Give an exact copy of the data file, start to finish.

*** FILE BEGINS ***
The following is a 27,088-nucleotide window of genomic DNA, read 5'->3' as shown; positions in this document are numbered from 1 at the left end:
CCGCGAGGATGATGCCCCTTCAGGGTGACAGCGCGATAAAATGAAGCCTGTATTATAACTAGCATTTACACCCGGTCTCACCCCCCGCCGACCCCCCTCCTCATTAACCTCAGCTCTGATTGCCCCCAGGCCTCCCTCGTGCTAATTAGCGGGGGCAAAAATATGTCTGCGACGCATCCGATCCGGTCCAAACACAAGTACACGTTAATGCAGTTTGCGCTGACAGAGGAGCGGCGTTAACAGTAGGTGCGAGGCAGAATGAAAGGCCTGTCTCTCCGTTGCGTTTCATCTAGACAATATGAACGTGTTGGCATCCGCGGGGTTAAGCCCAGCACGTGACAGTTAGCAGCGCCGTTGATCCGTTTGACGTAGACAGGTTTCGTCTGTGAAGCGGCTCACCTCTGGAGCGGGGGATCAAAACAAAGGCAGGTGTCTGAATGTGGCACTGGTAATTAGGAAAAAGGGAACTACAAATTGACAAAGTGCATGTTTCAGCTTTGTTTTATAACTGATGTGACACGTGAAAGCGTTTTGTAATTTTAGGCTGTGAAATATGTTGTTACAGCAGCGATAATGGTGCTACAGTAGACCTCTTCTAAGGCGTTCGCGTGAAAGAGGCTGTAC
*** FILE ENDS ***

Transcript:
The following is a 27,088-nucleotide window of genomic DNA, read 5'->3' as shown; positions in this document are numbered from 1 at the left end:
CCGCGAGGATGATGCCCCTTCAGGGTGACAGCGCGATAAAATGAAGCCTGTATTATAACTAGCATTTACACCCGGTCTCACCCCCCGCCGACCCCCCTCCTCATTAACCTCAGCTCTGATTGCCCCCAGGCCTCCCTCGTGCTAATTAGCGGGGGCAAAAATATGTCTGCGACGCATCCGATCCGGTCCAAACACAAGTACACGTTAATGCAGTTTGCGCTGACAGAGGAGCGGCGTTAACAGTAGGTGCGAGGCAGAATGAAAGGCCTGTCTCTCCGTTGCGTTTCATCTAGACAATATGAACGTGTTGGCATCCGCGGGGTTAAGCCCAGCACGTGACAGTTAGCAGCGCCGTTGATCCGTTTGACGTAGACAGGTTTCGTCTGTGAAGCGGCTCACCTCTGGAGCGGGGGATCAAAACAAAGGCAGGTGTCTGAATGTGGCACTGGTAATTAGGAAAAAGGGAACTACAAATTGACAAAGTGCATGTTTCAGCTTTGTTTTATAACTGATGTGACACGTGAAAGCGTTTTGTAATTTTAGGCTGTGAAATATGTTGTTACAGCAGCGATAATGGTGCTACAGTAGACCTCTTCTAAGGCGTTCGCGTGAAAGAGGCTGTAC